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Geographic Information Systems (GIS)

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Are you doing GIS research? Have you ever considered that your research might have a spatial perspective or angle that you would like to investigate? This research guide provides a great starting point for learning more about the GIS and geospatial resources available to you while at UCI

The UCI Libraries provides access to a diverse set of software, data, tools, databases, and other research support for GIS and geospatial research. 

A geographic information system (GIS) is a system designed to capture, store, manipulate, analyze, manage, and present all types of geographical data.  The key word to this technology is Geography – this means that some portion of the data is spatial.  In other words, data that is in some way referenced to locations on the earth.

Coupled with this data is usually tabular data known as attribute data.  Attribute data can be generally defined as additional information about each of the spatial features.  An example of this would be schools. The actual location of the schools is the spatial data.  Additional data such as the school name, level of education taught, student capacity would make up the attribute data. 

It is the partnership of these two data types that enables GIS to be such an effective problem solving tool through spatial analysis.

GIS is more than just software. People and methods are combined with geospatial software and tools, to enable spatial analysis, manage large datasets, and display information in a map/graphical form.

 - Extracted (in part) from a 1999 GIS Lounge post by Caitlin Dempsey

Why Use GIS?

GIS was originally developed as an extension of the use and analysis of the traditional paper map. The most basic form of digital map data represents the same types of data that are displayed on paper maps. Digital maps use the same measurement frameworks, and frequently also use the same representation methods (e.g., colors, classification schemes) used on paper maps.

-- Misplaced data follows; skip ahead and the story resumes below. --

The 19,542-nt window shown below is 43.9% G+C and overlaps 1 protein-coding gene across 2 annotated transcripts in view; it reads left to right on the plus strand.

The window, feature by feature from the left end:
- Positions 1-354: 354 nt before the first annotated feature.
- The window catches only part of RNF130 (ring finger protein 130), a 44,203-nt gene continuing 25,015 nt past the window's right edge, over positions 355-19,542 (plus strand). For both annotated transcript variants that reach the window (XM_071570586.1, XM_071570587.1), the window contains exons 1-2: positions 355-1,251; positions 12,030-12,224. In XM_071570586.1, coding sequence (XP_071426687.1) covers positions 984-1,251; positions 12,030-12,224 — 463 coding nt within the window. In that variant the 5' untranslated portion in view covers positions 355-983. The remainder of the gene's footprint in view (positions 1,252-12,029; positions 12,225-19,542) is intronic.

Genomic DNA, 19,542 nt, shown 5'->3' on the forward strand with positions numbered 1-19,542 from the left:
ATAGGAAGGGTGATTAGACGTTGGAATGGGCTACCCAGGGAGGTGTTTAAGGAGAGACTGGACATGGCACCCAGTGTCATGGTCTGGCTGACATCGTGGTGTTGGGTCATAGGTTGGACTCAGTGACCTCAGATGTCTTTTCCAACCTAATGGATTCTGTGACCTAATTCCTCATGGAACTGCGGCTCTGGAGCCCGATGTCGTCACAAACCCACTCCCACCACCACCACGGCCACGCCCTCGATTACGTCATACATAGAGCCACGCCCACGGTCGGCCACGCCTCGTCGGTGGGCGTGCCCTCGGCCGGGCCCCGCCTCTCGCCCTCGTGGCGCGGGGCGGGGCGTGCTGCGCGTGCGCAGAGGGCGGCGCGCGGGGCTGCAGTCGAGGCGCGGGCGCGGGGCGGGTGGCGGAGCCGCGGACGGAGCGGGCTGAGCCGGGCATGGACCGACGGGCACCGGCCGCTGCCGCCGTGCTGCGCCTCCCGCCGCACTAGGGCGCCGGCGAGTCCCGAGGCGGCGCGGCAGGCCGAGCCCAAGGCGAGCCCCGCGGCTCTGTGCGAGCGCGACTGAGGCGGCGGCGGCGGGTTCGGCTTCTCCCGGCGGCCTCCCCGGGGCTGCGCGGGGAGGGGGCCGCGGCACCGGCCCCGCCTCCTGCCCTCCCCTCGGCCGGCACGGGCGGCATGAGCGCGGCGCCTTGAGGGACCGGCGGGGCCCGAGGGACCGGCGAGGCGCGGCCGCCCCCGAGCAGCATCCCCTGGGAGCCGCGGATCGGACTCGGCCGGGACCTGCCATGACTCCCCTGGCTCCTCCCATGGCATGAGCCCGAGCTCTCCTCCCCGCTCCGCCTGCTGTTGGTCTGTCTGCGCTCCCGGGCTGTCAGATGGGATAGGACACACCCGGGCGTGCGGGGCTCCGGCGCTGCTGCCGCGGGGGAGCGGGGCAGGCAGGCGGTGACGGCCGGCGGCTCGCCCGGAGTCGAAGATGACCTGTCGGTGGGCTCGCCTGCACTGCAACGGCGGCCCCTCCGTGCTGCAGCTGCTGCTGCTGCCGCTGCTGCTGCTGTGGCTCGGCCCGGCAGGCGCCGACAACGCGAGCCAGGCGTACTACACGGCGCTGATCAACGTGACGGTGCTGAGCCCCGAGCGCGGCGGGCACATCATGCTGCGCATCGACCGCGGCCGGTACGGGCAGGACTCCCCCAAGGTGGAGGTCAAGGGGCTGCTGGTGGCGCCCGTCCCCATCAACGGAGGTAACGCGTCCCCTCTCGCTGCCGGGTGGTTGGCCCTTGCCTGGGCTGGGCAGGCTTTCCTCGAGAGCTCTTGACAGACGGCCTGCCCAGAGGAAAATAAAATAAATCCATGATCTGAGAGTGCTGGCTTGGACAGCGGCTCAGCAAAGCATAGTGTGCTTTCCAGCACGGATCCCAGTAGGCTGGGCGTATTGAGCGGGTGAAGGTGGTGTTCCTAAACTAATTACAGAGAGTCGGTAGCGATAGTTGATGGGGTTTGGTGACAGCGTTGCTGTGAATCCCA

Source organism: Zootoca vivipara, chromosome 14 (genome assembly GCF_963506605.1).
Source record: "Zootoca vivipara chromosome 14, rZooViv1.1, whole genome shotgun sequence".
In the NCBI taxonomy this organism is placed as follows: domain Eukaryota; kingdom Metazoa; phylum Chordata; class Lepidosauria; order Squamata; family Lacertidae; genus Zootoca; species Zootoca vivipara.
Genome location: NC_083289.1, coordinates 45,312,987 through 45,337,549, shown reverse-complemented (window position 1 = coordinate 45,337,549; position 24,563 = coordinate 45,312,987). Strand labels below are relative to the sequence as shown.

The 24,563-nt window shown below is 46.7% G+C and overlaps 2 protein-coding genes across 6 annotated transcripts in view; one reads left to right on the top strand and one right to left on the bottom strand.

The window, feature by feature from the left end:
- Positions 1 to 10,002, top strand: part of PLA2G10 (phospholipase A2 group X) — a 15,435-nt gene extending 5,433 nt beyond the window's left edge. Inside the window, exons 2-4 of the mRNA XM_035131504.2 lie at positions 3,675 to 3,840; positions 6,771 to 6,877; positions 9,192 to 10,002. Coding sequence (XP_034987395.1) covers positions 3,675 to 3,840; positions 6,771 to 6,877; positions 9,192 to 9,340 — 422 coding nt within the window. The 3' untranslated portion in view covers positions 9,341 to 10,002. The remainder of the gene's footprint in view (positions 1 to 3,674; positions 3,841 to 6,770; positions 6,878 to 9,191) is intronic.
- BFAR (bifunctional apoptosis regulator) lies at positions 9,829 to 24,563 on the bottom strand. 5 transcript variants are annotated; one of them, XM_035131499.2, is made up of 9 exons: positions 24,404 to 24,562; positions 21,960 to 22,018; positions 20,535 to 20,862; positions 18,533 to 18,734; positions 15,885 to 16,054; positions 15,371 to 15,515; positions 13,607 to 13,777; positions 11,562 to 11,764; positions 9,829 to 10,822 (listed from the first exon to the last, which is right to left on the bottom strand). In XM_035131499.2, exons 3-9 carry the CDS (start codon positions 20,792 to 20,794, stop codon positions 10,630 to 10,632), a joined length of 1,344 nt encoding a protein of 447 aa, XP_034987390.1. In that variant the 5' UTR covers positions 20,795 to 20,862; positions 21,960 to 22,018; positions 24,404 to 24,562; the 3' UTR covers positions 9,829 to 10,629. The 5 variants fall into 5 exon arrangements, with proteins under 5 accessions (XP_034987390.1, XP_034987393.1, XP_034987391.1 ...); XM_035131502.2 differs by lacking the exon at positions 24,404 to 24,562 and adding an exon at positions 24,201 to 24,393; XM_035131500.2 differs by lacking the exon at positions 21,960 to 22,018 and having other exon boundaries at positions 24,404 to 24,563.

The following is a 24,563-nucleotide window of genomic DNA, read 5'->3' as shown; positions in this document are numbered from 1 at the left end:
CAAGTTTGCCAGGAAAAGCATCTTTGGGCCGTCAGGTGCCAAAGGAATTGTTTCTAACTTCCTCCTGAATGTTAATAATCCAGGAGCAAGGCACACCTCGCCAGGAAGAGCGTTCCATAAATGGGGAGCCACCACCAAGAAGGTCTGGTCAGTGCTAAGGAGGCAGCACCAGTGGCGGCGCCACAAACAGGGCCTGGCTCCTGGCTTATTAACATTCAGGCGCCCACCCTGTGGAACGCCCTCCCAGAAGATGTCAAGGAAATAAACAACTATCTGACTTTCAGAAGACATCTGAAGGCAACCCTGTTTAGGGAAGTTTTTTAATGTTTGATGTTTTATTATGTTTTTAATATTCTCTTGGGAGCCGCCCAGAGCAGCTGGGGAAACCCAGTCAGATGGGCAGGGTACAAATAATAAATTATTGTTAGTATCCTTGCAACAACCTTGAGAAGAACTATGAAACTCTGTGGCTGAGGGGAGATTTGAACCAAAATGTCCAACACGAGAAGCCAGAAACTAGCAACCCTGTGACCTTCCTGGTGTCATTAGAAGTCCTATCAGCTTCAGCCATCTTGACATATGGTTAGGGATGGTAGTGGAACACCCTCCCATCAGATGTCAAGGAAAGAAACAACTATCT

So why have a GIS instead of using paper maps? There are many reasons, of which these are but a few:

  • GIS uses the analytical power of the computer to complete complex tasks which would be impossible or impractical using paper maps.
  • GIS uses the computer's storage power to manage large datasets.
  • GIS allows the integration of many different types of data from many different sources (maps, tabular data, aerial photos, elevation models, satellite imagery, CAD data, linear measurements, etc.) within an integrated storage, management, analysis, and display environment. Many of these data types are not easily represented on paper maps.
  • GIS registers a variety of different data to the same coordinate space, which allows for the analysis of the combination of different layers (e.g., slope, forest windthrow hazard, distance to streams, and forest age). Frequently with paper maps, different thematic maps appear on different map sheets that are in different scales or use different representation frameworks.